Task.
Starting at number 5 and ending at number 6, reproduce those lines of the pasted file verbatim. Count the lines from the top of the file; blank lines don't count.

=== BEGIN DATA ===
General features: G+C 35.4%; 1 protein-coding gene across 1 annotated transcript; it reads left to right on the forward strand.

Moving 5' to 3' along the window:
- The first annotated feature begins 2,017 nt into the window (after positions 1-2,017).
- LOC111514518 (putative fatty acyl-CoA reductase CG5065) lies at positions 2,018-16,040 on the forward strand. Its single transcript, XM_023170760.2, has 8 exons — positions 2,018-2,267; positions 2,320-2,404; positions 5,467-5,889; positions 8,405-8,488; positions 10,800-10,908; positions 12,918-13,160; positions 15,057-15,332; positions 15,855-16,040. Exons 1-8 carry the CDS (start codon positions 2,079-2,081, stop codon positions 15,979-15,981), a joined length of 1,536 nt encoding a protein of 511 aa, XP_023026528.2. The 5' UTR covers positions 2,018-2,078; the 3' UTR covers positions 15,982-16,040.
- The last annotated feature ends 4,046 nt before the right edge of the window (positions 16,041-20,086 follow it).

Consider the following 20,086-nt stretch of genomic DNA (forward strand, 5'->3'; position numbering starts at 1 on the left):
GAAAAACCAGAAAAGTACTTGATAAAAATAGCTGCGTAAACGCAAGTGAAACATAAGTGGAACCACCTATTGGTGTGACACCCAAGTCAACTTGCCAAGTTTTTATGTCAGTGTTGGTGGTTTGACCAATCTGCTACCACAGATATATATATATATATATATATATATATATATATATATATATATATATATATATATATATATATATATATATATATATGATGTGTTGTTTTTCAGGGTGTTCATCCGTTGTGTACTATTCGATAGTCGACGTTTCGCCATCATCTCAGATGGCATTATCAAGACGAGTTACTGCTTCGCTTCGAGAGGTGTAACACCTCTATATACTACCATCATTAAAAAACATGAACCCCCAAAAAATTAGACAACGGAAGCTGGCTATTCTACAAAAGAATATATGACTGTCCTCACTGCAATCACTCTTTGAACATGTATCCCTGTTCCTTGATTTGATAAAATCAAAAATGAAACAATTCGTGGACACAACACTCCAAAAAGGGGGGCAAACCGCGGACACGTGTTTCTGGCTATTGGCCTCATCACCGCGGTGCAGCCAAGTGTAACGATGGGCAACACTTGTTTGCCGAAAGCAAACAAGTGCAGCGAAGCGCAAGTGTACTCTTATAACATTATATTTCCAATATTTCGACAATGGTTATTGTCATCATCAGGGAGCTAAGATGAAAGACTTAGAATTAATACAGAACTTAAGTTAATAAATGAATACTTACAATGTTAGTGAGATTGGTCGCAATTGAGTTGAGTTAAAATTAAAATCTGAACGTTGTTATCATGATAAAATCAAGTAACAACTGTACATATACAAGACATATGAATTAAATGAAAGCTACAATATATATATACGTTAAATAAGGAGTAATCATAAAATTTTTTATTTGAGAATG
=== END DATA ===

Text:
- The last annotated feature ends 4,046 nt before the right edge of the window (positions 16,041-20,086 follow it).

Consider the following 20,086-nt stretch of genomic DNA (forward strand, 5'->3'; position numbering starts at 1 on the left):